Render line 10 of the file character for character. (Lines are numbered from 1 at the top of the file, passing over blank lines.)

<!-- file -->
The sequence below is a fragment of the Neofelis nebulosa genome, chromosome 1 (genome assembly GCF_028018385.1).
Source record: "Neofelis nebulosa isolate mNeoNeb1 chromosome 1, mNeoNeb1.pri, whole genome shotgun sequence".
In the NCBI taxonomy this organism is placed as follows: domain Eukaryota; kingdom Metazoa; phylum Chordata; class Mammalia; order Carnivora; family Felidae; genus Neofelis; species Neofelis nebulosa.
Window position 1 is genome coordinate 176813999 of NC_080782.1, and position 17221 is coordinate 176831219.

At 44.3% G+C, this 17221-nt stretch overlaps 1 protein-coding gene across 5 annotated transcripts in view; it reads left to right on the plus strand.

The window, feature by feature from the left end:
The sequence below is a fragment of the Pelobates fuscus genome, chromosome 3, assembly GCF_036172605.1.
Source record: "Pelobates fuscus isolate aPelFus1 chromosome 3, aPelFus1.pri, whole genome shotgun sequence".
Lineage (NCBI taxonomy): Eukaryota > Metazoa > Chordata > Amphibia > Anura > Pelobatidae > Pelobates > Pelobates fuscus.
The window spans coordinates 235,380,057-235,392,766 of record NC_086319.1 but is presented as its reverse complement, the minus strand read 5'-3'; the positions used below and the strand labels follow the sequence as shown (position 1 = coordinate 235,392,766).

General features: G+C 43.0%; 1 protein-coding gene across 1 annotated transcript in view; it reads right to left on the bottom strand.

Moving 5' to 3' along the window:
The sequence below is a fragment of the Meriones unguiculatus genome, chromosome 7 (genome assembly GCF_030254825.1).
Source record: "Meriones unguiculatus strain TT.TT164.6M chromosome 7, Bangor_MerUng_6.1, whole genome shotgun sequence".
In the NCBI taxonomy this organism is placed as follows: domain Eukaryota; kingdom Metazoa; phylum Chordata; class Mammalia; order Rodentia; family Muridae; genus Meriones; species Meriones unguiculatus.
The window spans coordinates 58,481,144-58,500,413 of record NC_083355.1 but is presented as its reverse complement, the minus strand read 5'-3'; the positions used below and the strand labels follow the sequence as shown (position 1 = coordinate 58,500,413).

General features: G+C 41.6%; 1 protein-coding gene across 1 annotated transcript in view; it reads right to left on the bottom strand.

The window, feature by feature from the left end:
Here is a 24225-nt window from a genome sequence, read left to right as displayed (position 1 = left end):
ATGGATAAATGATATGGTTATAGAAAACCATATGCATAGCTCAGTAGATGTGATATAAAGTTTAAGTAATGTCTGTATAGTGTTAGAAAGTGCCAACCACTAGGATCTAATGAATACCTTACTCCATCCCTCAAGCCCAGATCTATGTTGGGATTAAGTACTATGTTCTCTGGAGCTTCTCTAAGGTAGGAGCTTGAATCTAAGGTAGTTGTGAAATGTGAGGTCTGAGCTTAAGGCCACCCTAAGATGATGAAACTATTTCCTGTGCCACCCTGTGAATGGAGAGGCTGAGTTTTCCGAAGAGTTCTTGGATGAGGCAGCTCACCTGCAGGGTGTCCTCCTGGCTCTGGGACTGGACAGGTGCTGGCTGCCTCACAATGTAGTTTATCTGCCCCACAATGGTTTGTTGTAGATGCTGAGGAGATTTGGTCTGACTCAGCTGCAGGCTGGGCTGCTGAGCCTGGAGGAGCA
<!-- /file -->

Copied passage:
The window spans coordinates 235,380,057-235,392,766 of record NC_086319.1 but is presented as its reverse complement, the minus strand read 5'-3'; the positions used below and the strand labels follow the sequence as shown (position 1 = coordinate 235,392,766).